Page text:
The Real Side Effects Of Covid Vaccines

COVID-19 Vaccine FAQ: Safety, Side Effects, Efficacy | PLUS: What to believe about posts on reported COVID-19 vaccine side effects

WebMD went to the experts for answers to a dozen frequently asked questions about the vaccines. Here’s what you need to know.

How safe is the COVID-19 vaccine?

Paul Offit, MD, a member of the FDA advisory panel that recommended the vaccine’s use, says rigorous clinical trials of the shot identified no safety concerns, despite its sped-up production.

“These vaccines were subjected to large phase III clinical trials,” says Offit, a vaccine expert at Children’s Hospital of Philadelphia.

“Regarding safety, there was an insistence by the FDA that at least tens of thousands of people be observed for 2 months after the final dose to make sure that there were no … uncommon side effects.”

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How do Vaccines Offer Protection Against COVID-19?

WebMD’s Chief Medical Officer, John Whyte, MD, explains how vaccines offer protection against COVID-19.

Offit says the fast-tracking of the vaccine was mostly a result of the upfront financing the federal government provided, so no shortcuts were taken in verifying its safety.

“The government essentially paid for overlapping phenomena, which is to say the vaccines were mass-produced without knowing if they worked or were safe yet, so they overlapped the phase III trials with the mass production, which would never normally happen,” he says.

Gigi Gronvall, MD, an immunologist and infectious disease specialist with the Johns Hopkins Center for Health Security, agrees and says the vaccine still underwent all of the safety checks involved in any clinical trial.

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“It has been tested as other vaccines and drugs have been. There were no things done differently, but the financial part made things happen faster,” says Gronvall, an associate professor at the Johns Hopkins Bloomberg School of Public Health.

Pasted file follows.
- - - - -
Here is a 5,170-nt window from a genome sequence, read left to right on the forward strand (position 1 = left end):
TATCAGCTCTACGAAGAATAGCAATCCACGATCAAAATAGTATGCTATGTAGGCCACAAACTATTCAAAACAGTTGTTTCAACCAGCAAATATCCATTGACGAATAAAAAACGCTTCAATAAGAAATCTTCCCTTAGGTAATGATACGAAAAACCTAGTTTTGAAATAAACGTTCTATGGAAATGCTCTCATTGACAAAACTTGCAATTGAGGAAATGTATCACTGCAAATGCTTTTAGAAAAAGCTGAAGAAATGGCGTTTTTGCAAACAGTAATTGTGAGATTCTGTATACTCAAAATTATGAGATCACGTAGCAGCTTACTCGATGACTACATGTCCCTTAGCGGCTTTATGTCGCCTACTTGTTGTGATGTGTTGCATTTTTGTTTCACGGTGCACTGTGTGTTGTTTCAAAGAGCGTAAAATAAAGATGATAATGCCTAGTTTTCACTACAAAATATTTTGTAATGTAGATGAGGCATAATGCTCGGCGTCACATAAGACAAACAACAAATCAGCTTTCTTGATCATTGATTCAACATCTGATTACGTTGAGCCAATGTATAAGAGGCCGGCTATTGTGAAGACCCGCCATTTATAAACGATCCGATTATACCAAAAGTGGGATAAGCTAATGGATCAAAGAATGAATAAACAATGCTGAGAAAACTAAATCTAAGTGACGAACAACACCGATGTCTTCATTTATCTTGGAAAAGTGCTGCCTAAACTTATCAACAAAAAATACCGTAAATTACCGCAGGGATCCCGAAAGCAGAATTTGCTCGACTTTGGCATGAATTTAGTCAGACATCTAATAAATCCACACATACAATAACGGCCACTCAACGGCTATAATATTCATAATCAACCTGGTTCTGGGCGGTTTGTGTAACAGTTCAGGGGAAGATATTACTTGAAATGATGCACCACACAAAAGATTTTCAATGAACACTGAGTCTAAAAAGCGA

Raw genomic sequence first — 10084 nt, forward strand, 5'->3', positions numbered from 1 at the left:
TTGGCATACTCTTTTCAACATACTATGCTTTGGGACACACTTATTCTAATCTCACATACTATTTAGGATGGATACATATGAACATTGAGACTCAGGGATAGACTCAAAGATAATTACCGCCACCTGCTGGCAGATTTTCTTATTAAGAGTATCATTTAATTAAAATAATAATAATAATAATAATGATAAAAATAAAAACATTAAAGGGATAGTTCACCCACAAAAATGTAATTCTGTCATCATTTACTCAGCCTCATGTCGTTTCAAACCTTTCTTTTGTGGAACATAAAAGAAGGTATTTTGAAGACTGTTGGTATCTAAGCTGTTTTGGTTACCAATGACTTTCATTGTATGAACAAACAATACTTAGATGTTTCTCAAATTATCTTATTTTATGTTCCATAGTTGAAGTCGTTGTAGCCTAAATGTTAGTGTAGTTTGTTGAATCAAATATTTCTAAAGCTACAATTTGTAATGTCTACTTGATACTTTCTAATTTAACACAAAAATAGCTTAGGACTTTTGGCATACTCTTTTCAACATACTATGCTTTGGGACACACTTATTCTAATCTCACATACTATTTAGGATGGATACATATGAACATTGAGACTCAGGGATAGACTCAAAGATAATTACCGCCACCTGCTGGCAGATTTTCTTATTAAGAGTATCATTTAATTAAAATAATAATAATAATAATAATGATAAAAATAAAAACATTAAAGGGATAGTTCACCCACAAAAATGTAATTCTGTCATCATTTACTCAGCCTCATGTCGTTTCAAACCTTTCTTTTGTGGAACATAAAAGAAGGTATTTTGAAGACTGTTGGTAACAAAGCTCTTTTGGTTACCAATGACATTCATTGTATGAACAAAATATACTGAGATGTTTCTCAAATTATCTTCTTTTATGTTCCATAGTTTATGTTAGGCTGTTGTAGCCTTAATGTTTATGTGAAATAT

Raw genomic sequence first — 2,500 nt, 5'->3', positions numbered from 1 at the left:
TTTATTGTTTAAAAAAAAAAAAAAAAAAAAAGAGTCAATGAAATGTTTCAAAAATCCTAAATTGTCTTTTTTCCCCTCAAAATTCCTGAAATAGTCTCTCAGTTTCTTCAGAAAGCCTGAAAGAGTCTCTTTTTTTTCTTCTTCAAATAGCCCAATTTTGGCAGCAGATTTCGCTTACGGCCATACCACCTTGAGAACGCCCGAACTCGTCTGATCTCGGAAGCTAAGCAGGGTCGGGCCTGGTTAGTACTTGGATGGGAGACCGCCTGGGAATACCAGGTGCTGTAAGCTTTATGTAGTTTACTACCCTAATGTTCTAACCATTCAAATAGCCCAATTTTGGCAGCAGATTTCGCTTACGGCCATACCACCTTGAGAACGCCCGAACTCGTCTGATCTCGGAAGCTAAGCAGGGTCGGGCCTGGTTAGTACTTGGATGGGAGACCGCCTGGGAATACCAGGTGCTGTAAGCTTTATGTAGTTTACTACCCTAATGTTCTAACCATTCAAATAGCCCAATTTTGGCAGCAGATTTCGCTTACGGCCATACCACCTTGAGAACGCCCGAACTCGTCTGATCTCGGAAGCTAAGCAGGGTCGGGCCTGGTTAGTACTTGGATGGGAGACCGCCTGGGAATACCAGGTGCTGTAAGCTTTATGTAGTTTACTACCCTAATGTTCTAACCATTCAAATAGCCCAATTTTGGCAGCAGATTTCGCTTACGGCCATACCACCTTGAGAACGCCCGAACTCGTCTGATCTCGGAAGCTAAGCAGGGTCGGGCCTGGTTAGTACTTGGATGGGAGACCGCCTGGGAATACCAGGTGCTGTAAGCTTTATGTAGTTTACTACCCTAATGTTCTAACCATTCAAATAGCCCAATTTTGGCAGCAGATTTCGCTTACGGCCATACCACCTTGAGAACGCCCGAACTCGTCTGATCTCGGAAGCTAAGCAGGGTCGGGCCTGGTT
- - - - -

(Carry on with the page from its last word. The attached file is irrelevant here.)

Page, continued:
How concerned should we be about adverse reactions being reported?

The CDC has reported 21 cases of anaphylaxis in people who received the Pfizer vaccine and 10 cases in people who received the Moderna vaccine.

In California, state officials rescinded a temporary pause on some of their Moderna vaccinations after several people received medical treatment for potential severe allergic reactions … Click source below to read more. 

Are you seeing posts about COVID-19 vaccine side effects? Experts say you should not be worried

COLUMBUS, Ga. (WRBL) – As the COVID-19 vaccine rolls out, people who have experienced side effects from the second dose are taking to social media to share their experiences.

These posts are raising concerns among doctors and others that people who see or hear about someone else’s side effects will back out of getting the second dose, or the vaccine at all.

The most common side effects are low grade fever, fatigue, sore arm and body aches. Ami Lemoniades, a Labor and Delivery Nurse in Melbourne, Florida, says she experienced intense symptoms, but they only lasted for about 12 hours.

“I got it around 11 O’clock in the afternoon so as the day went on, I felt fine,” said Lemoniades. “Then around 3 am I woke up on Friday morning and that’s when I had body aches, chills, a fever and I started to throw up and had like fatigue I felt really weak, I couldn’t get out of bed.”

T.J. Henderson, Pharmacy Supervisor at Piedmont Columbus Regional, explained that these side effects are completely normal, but they vary from patient to patient and should only last 12 to 72 hours.

“This is something that was expected even when the vaccine was released and so in preparation for it, I recommend patients to take over the counter Tylenol or ibuprofen on the day of receiving that second dose of vaccine,” said Henderson. “Even continuing to medicate for as long as they’re experiencing symptoms thereafter.”

Henderson also explained exactly how these vaccines are working.

“So if you think about the way the vaccine works, it’s intended to ultimately hardwire your immune system, you’re immune memory to generate a more targeted response by your body’s antibodies to any kind of invading foe or foreign pathogen,” said Henderson … Read more. 


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